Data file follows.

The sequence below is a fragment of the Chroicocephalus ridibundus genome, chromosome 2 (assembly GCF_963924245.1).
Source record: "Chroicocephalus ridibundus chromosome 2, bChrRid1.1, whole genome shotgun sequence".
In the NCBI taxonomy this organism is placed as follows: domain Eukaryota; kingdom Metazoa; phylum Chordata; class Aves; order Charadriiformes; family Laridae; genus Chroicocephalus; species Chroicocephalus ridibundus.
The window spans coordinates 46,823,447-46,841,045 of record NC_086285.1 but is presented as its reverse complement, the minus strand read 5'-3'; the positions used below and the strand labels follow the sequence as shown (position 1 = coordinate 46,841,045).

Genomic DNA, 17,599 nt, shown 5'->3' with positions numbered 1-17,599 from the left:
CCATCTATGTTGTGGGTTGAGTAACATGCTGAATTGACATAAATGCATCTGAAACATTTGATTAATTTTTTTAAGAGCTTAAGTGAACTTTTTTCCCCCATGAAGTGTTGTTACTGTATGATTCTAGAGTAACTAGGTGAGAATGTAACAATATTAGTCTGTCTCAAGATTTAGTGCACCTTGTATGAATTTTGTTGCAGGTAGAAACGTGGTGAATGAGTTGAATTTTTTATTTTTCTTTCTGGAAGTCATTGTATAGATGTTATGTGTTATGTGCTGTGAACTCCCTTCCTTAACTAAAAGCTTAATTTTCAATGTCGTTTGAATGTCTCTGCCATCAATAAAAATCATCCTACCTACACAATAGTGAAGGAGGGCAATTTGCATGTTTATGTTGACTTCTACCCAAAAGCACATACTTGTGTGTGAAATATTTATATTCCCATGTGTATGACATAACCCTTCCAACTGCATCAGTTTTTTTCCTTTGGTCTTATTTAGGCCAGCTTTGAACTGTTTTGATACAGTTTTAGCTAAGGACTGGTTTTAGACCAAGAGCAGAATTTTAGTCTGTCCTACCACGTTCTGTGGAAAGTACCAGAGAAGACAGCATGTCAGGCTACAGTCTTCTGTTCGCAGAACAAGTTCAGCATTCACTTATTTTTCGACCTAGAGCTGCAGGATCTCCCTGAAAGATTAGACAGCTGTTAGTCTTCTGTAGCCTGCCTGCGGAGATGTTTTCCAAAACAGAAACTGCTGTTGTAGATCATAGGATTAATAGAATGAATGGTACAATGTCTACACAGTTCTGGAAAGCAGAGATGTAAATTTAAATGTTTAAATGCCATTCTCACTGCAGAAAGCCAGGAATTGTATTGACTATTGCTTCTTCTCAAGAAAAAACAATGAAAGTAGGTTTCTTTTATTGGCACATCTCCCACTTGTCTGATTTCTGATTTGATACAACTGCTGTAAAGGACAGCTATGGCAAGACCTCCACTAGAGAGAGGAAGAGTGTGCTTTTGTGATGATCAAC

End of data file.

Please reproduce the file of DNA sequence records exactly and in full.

The sequence below is a fragment of the Chroicocephalus ridibundus genome, chromosome 2 (assembly GCF_963924245.1).
Source record: "Chroicocephalus ridibundus chromosome 2, bChrRid1.1, whole genome shotgun sequence".
In the NCBI taxonomy this organism is placed as follows: domain Eukaryota; kingdom Metazoa; phylum Chordata; class Aves; order Charadriiformes; family Laridae; genus Chroicocephalus; species Chroicocephalus ridibundus.
The window spans coordinates 46,823,447-46,841,045 of record NC_086285.1 but is presented as its reverse complement, the minus strand read 5'-3'; the positions used below and the strand labels follow the sequence as shown (position 1 = coordinate 46,841,045).

Genomic DNA, 17,599 nt, shown 5'->3' with positions numbered 1-17,599 from the left:
CCATCTATGTTGTGGGTTGAGTAACATGCTGAATTGACATAAATGCATCTGAAACATTTGATTAATTTTTTTAAGAGCTTAAGTGAACTTTTTTCCCCCATGAAGTGTTGTTACTGTATGATTCTAGAGTAACTAGGTGAGAATGTAACAATATTAGTCTGTCTCAAGATTTAGTGCACCTTGTATGAATTTTGTTGCAGGTAGAAACGTGGTGAATGAGTTGAATTTTTTATTTTTCTTTCTGGAAGTCATTGTATAGATGTTATGTGTTATGTGCTGTGAACTCCCTTCCTTAACTAAAAGCTTAATTTTCAATGTCGTTTGAATGTCTCTGCCATCAATAAAAATCATCCTACCTACACAATAGTGAAGGAGGGCAATTTGCATGTTTATGTTGACTTCTACCCAAAAGCACATACTTGTGTGTGAAATATTTATATTCCCATGTGTATGACATAACCCTTCCAACTGCATCAGTTTTTTTCCTTTGGTCTTATTTAGGCCAGCTTTGAACTGTTTTGATACAGTTTTAGCTAAGGACTGGTTTTAGACCAAGAGCAGAATTTTAGTCTGTCCTACCACGTTCTGTGGAAAGTACCAGAGAAGACAGCATGTCAGGCTACAGTCTTCTGTTCGCAGAACAAGTTCAGCATTCACTTATTTTTCGACCTAGAGCTGCAGGATCTCCCTGAAAGATTAGACAGCTGTTAGTCTTCTGTAGCCTGCCTGCGGAGATGTTTTCCAAAACAGAAACTGCTGTTGTAGATCATAGGATTAATAGAATGAATGGTACAATGTCTACACAGTTCTGGAAAGCAGAGATGTAAATTTAAATGTTTAAATGCCATTCTCACTGCAGAAAGCCAGGAATTGTATTGACTATTGCTTCTTCTCAAGAAAAAACAATGAAAGTAGGTTTCTTTTATTGGCACATCTCCCACTTGTCTGATTTCTGATTTGATACAACTGCTGTAAAGGACAGCTATGGCAAGACCTCCACTAGAGAGAGGAAGAGTGTGCTTTTGTGATGATCAAC